Chinese President Xi Jinping warned his Central Asian neighbors on Friday not to allow outsiders to destabilize them with “color revolutions" and offered to set up a regional counterterrorism training center.
Xi’s comments at a security summit with Russian President Vladimir Putin and leaders from Central Asia, India and Iran reflect official Chinese anxiety that Western support for pro-democracy and human rights activists is a plot to undermine Xi's ruling Communist Party and other authoritarian governments.
“We should prevent external forces from instigating a color revolution,” Xi said in a speech to leaders of the Shanghai Cooperation Organization, referring to protests that toppled unpopular regimes in the former Soviet Union and the Middle East.
Xi offered to train 2,000 police officers, to set up a regional counterterrorism training center and to “strengthen law enforcement capacity building.” He gave no details.
The Shanghai Cooperation Organization was formed by Russia and China as a counterweight to U.S. influence. The summit is part of Xi's first trip abroad since shortly after the coronavirus pandemic began 2 1/2 years ago, highlighting the importance to Beijing of asserting itself as a regional leader.
The group also includes Kazakhstan, Kyrgyzstan, Pakistan, Tajikistan and Uzbekistan. Iran is an observer and has applied for full membership.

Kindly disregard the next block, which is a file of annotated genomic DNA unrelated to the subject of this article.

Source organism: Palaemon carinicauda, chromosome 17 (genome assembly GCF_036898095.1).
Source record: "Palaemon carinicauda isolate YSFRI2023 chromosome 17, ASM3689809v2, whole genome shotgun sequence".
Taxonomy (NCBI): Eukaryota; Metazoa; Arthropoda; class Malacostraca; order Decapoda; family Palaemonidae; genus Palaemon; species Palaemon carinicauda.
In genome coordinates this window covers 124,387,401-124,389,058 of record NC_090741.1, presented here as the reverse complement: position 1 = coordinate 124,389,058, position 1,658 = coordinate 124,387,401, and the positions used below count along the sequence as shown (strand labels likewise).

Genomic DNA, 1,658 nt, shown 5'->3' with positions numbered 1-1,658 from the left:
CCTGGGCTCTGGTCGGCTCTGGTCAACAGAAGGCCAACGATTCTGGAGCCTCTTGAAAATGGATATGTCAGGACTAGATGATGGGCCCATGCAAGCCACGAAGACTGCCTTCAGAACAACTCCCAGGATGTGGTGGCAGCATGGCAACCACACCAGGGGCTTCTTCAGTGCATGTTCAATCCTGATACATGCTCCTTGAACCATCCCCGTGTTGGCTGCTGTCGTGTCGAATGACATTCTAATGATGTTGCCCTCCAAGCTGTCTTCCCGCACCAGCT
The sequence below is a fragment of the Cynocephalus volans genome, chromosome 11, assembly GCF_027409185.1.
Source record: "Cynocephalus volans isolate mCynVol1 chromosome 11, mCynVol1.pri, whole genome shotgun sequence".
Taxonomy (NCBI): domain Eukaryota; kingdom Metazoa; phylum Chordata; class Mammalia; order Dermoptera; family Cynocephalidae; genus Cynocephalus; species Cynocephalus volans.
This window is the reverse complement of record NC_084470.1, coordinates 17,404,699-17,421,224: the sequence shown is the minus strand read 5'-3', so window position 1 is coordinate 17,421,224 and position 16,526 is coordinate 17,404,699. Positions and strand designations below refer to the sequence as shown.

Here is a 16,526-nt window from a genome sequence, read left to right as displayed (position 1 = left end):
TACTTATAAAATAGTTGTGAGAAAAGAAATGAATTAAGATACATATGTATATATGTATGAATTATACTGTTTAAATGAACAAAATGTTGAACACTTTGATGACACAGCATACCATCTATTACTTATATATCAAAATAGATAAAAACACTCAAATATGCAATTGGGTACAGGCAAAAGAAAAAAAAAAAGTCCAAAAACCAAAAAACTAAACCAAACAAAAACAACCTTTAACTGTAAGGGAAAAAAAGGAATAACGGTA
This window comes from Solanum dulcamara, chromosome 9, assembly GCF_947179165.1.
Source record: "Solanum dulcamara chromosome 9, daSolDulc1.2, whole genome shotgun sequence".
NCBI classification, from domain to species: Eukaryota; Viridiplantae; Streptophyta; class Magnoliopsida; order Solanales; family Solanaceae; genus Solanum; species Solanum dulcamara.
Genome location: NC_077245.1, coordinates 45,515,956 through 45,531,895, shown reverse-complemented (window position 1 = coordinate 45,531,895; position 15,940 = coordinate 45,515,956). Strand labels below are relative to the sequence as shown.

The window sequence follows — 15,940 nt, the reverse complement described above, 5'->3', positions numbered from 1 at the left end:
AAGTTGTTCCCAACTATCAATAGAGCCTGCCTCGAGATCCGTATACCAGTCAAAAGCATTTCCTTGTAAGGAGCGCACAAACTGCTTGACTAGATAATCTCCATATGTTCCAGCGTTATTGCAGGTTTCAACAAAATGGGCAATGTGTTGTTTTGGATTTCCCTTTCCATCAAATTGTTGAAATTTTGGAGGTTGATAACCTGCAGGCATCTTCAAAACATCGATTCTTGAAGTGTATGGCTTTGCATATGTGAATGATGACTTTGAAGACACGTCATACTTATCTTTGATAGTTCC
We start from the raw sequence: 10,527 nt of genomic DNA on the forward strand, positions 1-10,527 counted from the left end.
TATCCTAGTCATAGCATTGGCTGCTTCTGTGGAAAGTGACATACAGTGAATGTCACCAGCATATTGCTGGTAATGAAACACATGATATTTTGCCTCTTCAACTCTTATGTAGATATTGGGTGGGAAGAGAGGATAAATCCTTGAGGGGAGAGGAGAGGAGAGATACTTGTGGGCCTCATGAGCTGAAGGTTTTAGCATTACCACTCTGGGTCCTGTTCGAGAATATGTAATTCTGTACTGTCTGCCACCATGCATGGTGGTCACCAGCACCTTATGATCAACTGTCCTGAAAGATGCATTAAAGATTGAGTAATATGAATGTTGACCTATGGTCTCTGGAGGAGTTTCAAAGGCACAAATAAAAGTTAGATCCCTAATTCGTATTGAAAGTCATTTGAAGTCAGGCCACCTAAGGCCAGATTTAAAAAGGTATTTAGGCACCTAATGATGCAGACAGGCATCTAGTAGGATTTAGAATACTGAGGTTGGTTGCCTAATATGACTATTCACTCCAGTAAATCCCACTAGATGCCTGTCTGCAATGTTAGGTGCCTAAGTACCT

The one-day summit in the ancient city of Samarkand occurred against a backdrop of Russia's attack on Ukraine and fighting between Azerbaijan and Armenia.
President Recep Tayyip Erdogan of Turkey, a “dialogue partner” of the group, attended the summit and planned to hold talks with Putin on the status of a deal under which wheat exports from Ukraine through the Black Sea resumed.
Xi is promoting a “Global Security Initiative” announced in April following the formation of the Quad by the U.S., Japan, Australia and India in response to Beijing’s more assertive foreign policy. Xi has given few details, but U.S. officials complain it echoes Russian arguments in support of Moscow’s actions in Ukraine.
China's relations with Washington, Europe, Japan and India have been strained by disputes about technology, security, human rights and territory.